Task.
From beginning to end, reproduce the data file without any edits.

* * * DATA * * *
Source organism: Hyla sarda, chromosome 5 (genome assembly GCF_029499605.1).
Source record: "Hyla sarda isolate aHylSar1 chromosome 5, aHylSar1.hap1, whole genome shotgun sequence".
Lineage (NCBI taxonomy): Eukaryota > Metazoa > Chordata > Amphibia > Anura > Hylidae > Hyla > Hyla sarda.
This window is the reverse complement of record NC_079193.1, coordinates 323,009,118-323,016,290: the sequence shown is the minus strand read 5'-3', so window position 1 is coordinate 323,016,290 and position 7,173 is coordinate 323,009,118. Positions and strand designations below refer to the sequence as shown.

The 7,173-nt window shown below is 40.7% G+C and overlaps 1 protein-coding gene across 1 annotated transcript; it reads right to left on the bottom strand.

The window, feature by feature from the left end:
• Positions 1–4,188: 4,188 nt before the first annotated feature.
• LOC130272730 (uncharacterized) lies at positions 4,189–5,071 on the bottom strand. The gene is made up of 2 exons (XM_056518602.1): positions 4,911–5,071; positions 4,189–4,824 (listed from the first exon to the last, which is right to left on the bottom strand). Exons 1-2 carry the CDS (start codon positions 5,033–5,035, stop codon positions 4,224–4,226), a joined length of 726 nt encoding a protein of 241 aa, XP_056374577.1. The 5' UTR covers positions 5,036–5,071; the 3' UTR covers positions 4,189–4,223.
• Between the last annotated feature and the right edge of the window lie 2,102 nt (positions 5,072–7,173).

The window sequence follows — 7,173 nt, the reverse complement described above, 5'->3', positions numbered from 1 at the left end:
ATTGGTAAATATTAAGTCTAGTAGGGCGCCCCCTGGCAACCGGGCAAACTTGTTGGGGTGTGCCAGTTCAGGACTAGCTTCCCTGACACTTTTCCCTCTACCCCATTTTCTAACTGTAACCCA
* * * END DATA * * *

Source organism: Hyla sarda, chromosome 5 (genome assembly GCF_029499605.1).
Source record: "Hyla sarda isolate aHylSar1 chromosome 5, aHylSar1.hap1, whole genome shotgun sequence".
Lineage (NCBI taxonomy): Eukaryota > Metazoa > Chordata > Amphibia > Anura > Hylidae > Hyla > Hyla sarda.
This window is the reverse complement of record NC_079193.1, coordinates 323,009,118-323,016,290: the sequence shown is the minus strand read 5'-3', so window position 1 is coordinate 323,016,290 and position 7,173 is coordinate 323,009,118. Positions and strand designations below refer to the sequence as shown.

The 7,173-nt window shown below is 40.7% G+C and overlaps 1 protein-coding gene across 1 annotated transcript; it reads right to left on the bottom strand.

The window, feature by feature from the left end:
• Positions 1–4,188: 4,188 nt before the first annotated feature.
• LOC130272730 (uncharacterized) lies at positions 4,189–5,071 on the bottom strand. The gene is made up of 2 exons (XM_056518602.1): positions 4,911–5,071; positions 4,189–4,824 (listed from the first exon to the last, which is right to left on the bottom strand). Exons 1-2 carry the CDS (start codon positions 5,033–5,035, stop codon positions 4,224–4,226), a joined length of 726 nt encoding a protein of 241 aa, XP_056374577.1. The 5' UTR covers positions 5,036–5,071; the 3' UTR covers positions 4,189–4,223.
• Between the last annotated feature and the right edge of the window lie 2,102 nt (positions 5,072–7,173).

The window sequence follows — 7,173 nt, the reverse complement described above, 5'->3', positions numbered from 1 at the left end:
ATTGGTAAATATTAAGTCTAGTAGGGCGCCCCCTGGCAACCGGGCAAACTTGTTGGGGTGTGCCAGTTCAGGACTAGCTTCCCTGACACTTTTCCCTCTACCCCATTTTCTAACTGTAACCCA